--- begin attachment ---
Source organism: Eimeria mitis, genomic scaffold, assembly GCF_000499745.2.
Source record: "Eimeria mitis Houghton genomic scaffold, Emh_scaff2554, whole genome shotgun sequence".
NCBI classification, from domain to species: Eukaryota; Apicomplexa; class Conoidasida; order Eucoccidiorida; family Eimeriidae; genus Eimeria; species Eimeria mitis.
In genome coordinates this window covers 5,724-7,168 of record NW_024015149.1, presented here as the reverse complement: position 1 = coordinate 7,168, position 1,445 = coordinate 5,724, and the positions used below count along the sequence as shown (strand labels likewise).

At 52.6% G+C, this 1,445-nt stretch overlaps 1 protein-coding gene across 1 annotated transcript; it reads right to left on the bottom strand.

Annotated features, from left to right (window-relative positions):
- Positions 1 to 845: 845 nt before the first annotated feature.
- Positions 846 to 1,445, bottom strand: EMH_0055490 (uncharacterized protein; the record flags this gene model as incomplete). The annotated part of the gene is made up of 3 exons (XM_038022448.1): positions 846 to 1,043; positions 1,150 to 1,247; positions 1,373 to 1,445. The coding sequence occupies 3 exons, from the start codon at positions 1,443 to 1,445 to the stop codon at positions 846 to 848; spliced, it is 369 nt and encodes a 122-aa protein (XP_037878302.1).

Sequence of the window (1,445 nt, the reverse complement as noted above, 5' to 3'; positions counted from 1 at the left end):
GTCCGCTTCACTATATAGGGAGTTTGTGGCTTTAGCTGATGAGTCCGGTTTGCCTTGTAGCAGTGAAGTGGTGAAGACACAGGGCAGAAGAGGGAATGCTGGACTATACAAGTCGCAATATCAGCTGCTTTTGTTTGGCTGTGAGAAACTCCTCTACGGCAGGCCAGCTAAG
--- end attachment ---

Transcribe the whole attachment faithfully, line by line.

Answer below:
Source organism: Eimeria mitis, genomic scaffold, assembly GCF_000499745.2.
Source record: "Eimeria mitis Houghton genomic scaffold, Emh_scaff2554, whole genome shotgun sequence".
NCBI classification, from domain to species: Eukaryota; Apicomplexa; class Conoidasida; order Eucoccidiorida; family Eimeriidae; genus Eimeria; species Eimeria mitis.
In genome coordinates this window covers 5,724-7,168 of record NW_024015149.1, presented here as the reverse complement: position 1 = coordinate 7,168, position 1,445 = coordinate 5,724, and the positions used below count along the sequence as shown (strand labels likewise).

At 52.6% G+C, this 1,445-nt stretch overlaps 1 protein-coding gene across 1 annotated transcript; it reads right to left on the bottom strand.

Annotated features, from left to right (window-relative positions):
- Positions 1 to 845: 845 nt before the first annotated feature.
- Positions 846 to 1,445, bottom strand: EMH_0055490 (uncharacterized protein; the record flags this gene model as incomplete). The annotated part of the gene is made up of 3 exons (XM_038022448.1): positions 846 to 1,043; positions 1,150 to 1,247; positions 1,373 to 1,445. The coding sequence occupies 3 exons, from the start codon at positions 1,443 to 1,445 to the stop codon at positions 846 to 848; spliced, it is 369 nt and encodes a 122-aa protein (XP_037878302.1).

Sequence of the window (1,445 nt, the reverse complement as noted above, 5' to 3'; positions counted from 1 at the left end):
GTCCGCTTCACTATATAGGGAGTTTGTGGCTTTAGCTGATGAGTCCGGTTTGCCTTGTAGCAGTGAAGTGGTGAAGACACAGGGCAGAAGAGGGAATGCTGGACTATACAAGTCGCAATATCAGCTGCTTTTGTTTGGCTGTGAGAAACTCCTCTACGGCAGGCCAGCTAAG